2020 Nissan Titan


What’s new

  • Small power bump for the standard V8 engine
  • Nine-speed transmission replaces old seven-speed automatic
  • Expanded driver aids and safety features now standard
  • Refreshes the second Titan generation that debuted for the 2016 model year

Pros & Cons

  • Standard V8 offers plenty of power
  • Numerous in-cabin and bed storage solutions
  • Optional Pro-4X off-road package offers useful upgrades
  • Generous bumper-to-bumper warranty
  • No alternative engines
  • Only one available axle ratio
  • Cabin design not especially attractive
  • Maximum towing and payload capacities aren't top-of-the-class
MSRP Range
$36,190 - $47,590

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2020 Nissan Titan Review

What is it?

The Nissan Titan receives a midcycle refresh for 2020, bringing some much-needed improvements to the full-size pickup truck since its second generation debuted in 2015 for the 2016 model year.

Notable changes include a new nine-speed automatic transmission, redesigned exterior styling and an available 9-inch touchscreen. The standard V8 engine, the only available engine for the Titan, gets a small power bump for 2020 and now makes 400 horsepower and 413 lb-ft.

Nissan's suite of driver assistance aids, known as Safety Shield 360, is standard on the new model and brings adaptive cruise control to the Titan for the first time. Safety Shield 360 also includes reverse automatic braking, a first for any pickup truck. The number of airbags increases from six to eight, while seat-belt pre-tensioners jump from two to four.

Five trims are available for the 2020 Titan: S, SV, Pro-4X, SL and Platinum Reserve. Nissan no longer offers a single-cab configuration, leaving buyers to choose between double-cab (Nissan calls this the King Cab) and crew-cab models. The crew cab introduces a new, optional dual-panel panoramic moonroof.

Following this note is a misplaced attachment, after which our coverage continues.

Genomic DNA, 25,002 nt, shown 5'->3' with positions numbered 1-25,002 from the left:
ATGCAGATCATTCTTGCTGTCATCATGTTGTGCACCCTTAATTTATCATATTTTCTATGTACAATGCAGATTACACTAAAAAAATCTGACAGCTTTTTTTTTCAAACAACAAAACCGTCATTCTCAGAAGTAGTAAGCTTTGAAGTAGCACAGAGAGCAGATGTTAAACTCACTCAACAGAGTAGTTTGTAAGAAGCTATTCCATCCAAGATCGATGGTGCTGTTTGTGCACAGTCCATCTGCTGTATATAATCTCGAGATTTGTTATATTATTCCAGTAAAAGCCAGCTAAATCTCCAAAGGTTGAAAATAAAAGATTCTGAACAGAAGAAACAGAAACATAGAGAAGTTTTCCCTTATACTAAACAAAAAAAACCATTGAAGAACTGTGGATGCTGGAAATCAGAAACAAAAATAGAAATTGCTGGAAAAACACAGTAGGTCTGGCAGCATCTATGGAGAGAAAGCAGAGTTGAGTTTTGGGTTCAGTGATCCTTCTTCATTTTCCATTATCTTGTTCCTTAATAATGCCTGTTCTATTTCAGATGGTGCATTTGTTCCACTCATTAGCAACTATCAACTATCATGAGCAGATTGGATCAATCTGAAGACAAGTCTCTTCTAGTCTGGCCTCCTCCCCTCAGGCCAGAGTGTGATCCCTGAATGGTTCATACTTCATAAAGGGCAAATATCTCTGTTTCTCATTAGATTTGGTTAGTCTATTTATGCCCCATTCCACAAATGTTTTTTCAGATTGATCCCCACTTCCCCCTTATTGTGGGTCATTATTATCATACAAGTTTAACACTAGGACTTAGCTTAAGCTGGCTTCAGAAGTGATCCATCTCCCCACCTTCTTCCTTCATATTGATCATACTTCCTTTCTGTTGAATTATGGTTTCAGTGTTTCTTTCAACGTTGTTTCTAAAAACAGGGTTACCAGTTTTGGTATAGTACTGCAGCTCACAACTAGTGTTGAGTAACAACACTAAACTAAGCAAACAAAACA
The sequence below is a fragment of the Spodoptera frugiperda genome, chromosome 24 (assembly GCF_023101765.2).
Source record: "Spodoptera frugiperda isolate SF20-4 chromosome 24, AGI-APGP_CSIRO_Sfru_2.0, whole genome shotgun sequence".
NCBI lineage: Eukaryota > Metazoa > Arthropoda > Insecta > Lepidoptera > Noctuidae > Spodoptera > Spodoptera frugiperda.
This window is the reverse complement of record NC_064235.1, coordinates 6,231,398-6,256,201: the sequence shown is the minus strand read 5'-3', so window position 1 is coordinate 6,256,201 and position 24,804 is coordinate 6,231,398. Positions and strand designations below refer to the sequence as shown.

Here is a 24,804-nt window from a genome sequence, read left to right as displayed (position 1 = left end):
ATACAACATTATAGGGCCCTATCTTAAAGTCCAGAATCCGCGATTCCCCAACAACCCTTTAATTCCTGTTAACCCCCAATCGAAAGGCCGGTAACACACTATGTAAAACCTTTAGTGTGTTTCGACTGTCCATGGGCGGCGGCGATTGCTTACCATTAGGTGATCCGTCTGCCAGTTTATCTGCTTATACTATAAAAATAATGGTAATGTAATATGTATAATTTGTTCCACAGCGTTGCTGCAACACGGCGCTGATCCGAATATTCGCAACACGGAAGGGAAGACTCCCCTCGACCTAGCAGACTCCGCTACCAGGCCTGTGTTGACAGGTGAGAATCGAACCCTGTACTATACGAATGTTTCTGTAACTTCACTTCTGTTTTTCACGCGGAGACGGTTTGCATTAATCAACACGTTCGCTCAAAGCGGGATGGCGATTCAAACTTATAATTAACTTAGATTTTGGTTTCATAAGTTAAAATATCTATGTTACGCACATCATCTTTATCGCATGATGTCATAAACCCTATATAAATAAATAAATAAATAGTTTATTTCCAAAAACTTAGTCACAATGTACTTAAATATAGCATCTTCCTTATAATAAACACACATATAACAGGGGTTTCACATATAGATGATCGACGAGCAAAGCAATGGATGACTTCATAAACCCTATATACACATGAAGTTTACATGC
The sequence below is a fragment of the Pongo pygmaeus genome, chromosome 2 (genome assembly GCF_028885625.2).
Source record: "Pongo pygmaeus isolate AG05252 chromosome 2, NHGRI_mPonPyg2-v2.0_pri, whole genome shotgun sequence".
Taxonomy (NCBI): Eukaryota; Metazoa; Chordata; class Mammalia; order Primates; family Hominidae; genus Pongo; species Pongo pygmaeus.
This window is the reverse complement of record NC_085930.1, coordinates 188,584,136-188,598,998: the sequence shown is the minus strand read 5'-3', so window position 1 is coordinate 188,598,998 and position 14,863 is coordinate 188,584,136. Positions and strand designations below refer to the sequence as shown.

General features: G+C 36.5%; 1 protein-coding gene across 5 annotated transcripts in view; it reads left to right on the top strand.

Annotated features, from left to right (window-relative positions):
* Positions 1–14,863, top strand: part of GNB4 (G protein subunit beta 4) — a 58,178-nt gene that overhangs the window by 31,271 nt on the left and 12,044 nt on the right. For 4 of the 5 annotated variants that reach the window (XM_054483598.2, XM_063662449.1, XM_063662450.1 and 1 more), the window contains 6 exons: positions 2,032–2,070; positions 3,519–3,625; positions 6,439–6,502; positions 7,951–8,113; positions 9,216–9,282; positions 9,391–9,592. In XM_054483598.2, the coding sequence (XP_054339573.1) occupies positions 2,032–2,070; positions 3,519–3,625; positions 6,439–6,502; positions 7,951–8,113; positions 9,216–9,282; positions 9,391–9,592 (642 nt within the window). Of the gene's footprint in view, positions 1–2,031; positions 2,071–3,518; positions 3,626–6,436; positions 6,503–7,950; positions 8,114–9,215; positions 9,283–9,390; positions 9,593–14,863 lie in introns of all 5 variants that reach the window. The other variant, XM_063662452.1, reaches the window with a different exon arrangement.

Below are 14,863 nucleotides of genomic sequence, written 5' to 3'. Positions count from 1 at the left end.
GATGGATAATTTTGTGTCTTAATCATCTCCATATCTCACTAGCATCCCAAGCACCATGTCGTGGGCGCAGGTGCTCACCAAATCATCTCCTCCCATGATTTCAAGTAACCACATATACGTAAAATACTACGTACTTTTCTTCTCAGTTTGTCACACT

What about styling?

Nissan took a new approach to both the exterior and interior design for the 2020 refresh. On the outside, the Titan features a modernized look highlighted by available LED daytime running lights. The front bumper, three grille choices and five wheel options are also new. And LED lighting is now featured in the bed and taillights.

Inside the 2020 Titan, the main updates are the larger screens. An 8-inch touchscreen is the largest standard screen in the class, while the new 9-inch touchscreen option has WXGA resolution that Nissan says provides higher picture quality than HD. Apple CarPlay and Android Auto compatibility is standard, and available Wi-Fi can connect up to six devices at once. In the instrument cluster lies a standard 7-inch driver information display. Nissan also devised new smartphone grips with charging stations and increased the in-door storage space capacity.

Why does it matter?

Full-size pickup trucks are among the top-selling vehicles on the market. They also generate higher profits per vehicle than smaller cars and crossovers. Nissan made a splash with its fully redesigned 2016 Titan but failed to keep pace with the aggressive updates pushed out by Ford, General Motors and Ram.

The 2020 Titan is primarily relying on tech upgrades to keep it competitive in the class. While we don't expect the Titan to make headway against its American competitors, it will be interesting to see if it can move the needle for Nissan. The added standard features will certainly make this affordable truck more appealing.